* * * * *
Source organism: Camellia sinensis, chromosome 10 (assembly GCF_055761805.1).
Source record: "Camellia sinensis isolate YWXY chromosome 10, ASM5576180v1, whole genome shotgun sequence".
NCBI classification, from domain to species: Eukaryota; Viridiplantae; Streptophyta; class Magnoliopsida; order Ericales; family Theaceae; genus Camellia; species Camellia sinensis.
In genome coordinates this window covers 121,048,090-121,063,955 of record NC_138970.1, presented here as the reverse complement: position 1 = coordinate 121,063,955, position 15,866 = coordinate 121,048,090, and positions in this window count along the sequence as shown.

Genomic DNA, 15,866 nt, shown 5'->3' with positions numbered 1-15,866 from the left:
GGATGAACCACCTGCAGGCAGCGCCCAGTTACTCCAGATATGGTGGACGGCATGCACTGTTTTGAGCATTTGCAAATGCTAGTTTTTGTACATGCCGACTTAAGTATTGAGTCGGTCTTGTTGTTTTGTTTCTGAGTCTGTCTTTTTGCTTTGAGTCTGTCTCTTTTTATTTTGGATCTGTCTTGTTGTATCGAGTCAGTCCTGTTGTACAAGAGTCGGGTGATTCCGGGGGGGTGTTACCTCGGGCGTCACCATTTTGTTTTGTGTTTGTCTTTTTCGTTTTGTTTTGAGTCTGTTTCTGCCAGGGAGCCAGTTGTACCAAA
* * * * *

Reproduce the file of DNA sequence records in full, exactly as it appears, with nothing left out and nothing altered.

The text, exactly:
Source organism: Camellia sinensis, chromosome 10 (assembly GCF_055761805.1).
Source record: "Camellia sinensis isolate YWXY chromosome 10, ASM5576180v1, whole genome shotgun sequence".
NCBI classification, from domain to species: Eukaryota; Viridiplantae; Streptophyta; class Magnoliopsida; order Ericales; family Theaceae; genus Camellia; species Camellia sinensis.
In genome coordinates this window covers 121,048,090-121,063,955 of record NC_138970.1, presented here as the reverse complement: position 1 = coordinate 121,063,955, position 15,866 = coordinate 121,048,090, and positions in this window count along the sequence as shown.

Genomic DNA, 15,866 nt, shown 5'->3' with positions numbered 1-15,866 from the left:
GGATGAACCACCTGCAGGCAGCGCCCAGTTACTCCAGATATGGTGGACGGCATGCACTGTTTTGAGCATTTGCAAATGCTAGTTTTTGTACATGCCGACTTAAGTATTGAGTCGGTCTTGTTGTTTTGTTTCTGAGTCTGTCTTTTTGCTTTGAGTCTGTCTCTTTTTATTTTGGATCTGTCTTGTTGTATCGAGTCAGTCCTGTTGTACAAGAGTCGGGTGATTCCGGGGGGGTGTTACCTCGGGCGTCACCATTTTGTTTTGTGTTTGTCTTTTTCGTTTTGTTTTGAGTCTGTTTCTGCCAGGGAGCCAGTTGTACCAAA